ADRIAN WHITE: Referendum decision of Maine poetic justice for Quebec

Few Atlantic Canadians likely paid attention on November 3 when the state of Maine voted in a statewide referendum to block construction of a 950 power transmission line. million dollars from Hydro-Québec via their state to the state of Massachusetts.

The 230-kilometer line was to supply 1,200 megawatts of electricity from Hydro-Quebec to thirsty Massachusetts. About 60 percent of Maine residents voted against building the transmission line.

The referendum halted construction of the project until two-thirds of the Maine legislature supported the project.

Adrian White – Cape Breton Post

Dear vote

The election campaign was expensive, supporters of the project, including Central Main Power Utility, poured tens of millions of dollars to oppose the referendum. On the other side were the owners of some existing New England power plants, including natural gas generators and the owner of New Hampshire’s Seabrook nuclear power plant, all of whom spent nearly $ 20 million on s ” oppose the Hydro-Quebec line.

For Hydro-Quebec, which has also spent millions of dollars trying to keep the project alive, it turns down a lucrative opportunity to sell billions of dollars of its surplus hydropower into the New England market. The company had previously attempted to build the transmission line across New Hampshire but had failed to secure the necessary permits.


Lots of opposition

The environmental community supported by the Sierra Club was also on the side opposed to the project. There have been discussions about whether hydroelectricity can be considered clean given that the rotting vegetation at the bottom of reservoirs emits methane and the displacement of indigenous communities caused by the construction of dams in Quebec. Perhaps the unfair supply contract between Quebec and Newfoundland and Labrador regarding the pricing of electricity at Churchill Falls did not help developers either.

The routing of a high-voltage overhead transmission line through sensitive forest in western Maine, and the resulting possibility for wildfires, as well as the visual plague, were also major drivers of the opposition from environmentalists.

Remember Energy East

The reason I draw readers’ attention to this recent development is to highlight how roles can turn against a province so quickly.

In 2015, Quebec strongly opposed the construction of the Energy East pipeline that would bring oil from Western Canada to Saint John, New Brunswick, thus providing complete energy security to the entire region. country.

Instead, the Pharisaic government of Quebec felt it was their duty to declare the Energy East pipeline “not socially acceptable” and blocked its construction to the detriment of future energy security in Atlantic Canada. Instead, our region is forced to continue importing foreign oil from unstable countries like Saudi Arabia to serve the Irving refinery in Saint John.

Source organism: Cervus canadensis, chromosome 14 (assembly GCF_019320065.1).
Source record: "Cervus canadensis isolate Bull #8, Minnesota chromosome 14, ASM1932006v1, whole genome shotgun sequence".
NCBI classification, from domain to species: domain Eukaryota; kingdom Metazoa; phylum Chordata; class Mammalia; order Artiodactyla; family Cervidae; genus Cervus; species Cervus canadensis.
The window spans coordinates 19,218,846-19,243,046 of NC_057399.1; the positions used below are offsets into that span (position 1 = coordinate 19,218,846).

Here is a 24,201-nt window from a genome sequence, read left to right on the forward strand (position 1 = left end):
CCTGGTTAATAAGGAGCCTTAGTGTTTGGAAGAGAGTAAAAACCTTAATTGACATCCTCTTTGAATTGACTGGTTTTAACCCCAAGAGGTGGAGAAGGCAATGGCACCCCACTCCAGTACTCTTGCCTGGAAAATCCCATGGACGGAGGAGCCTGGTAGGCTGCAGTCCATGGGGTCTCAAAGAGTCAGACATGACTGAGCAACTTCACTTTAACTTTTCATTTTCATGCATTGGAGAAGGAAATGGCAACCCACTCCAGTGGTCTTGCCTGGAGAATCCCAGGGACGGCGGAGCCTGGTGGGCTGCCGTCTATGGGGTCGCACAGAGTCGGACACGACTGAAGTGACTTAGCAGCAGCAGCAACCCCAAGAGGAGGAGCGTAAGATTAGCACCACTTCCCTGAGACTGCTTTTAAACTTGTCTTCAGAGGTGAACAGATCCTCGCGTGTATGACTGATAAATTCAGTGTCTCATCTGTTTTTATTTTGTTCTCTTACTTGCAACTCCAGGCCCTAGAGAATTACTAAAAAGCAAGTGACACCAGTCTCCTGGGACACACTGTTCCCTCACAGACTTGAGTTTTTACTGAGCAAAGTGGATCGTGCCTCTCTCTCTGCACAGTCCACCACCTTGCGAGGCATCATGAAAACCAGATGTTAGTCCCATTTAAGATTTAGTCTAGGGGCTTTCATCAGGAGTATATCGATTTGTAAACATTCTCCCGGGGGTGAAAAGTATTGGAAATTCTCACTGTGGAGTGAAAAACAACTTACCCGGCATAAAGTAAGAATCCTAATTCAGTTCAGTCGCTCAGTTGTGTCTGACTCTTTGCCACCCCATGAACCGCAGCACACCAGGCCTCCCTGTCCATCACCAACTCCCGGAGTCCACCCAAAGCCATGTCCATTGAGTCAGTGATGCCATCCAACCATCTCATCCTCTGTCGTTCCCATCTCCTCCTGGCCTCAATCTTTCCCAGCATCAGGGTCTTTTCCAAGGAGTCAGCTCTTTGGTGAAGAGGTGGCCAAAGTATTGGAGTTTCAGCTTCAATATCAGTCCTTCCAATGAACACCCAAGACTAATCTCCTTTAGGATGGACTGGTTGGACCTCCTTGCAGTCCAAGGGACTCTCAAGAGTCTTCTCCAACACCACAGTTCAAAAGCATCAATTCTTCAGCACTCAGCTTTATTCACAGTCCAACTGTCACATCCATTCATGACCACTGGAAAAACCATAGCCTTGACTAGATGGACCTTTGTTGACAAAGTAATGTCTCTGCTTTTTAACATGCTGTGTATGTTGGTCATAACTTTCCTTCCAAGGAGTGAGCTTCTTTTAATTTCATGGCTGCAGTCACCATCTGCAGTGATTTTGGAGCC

While blocking Hydro-Quebec’s plan to build transmission lines in Maine is not good for Canada as a whole, it is a bit of poetic justice for Atlantic Canadians, it is to say the least. I can also imagine a smile on the faces of energy workers in Alberta and Saskatchewan. Karma returns to haunt Quebec.

A province that had no problem harming the western energy industry (an industry that accounts for 10 percent of Canada’s GDP) for its own profit. A province that shuns the west and yet expects $ 13 billion in federal equalization entitlements each year. A province that simply expects money to flow to Quebec from other regions of Canada and not the other way around. A province that every political party needs to win a majority government. Will a politician ever stand up to Quebec on behalf of Canada?

Take advantage of our strengths

On the world stage at the COP26 environmental conference in Scotland, Canadian Prime Minister Justin Trudeau announced the arrival of new environmental restrictions on the energy industry in Western Canada.

Instead of squeezing our energy industry into oblivion, Canada should build on our strengths. We are ranked first among the major holders of oil reserves in terms of environmental protection efforts, social standards and inclusion, and transparent governance.

The demand for oil and gas is increasing all over the world.

We should develop our energy industry, move oil from countries that violate human rights and the environment, while continuing to reduce emissions. This is how we pay for our transition to the green economy, not by raising our taxes.

Adrian White is CEO of NNF Inc, Business Consultants. He resides in Baddeck and Sydney.

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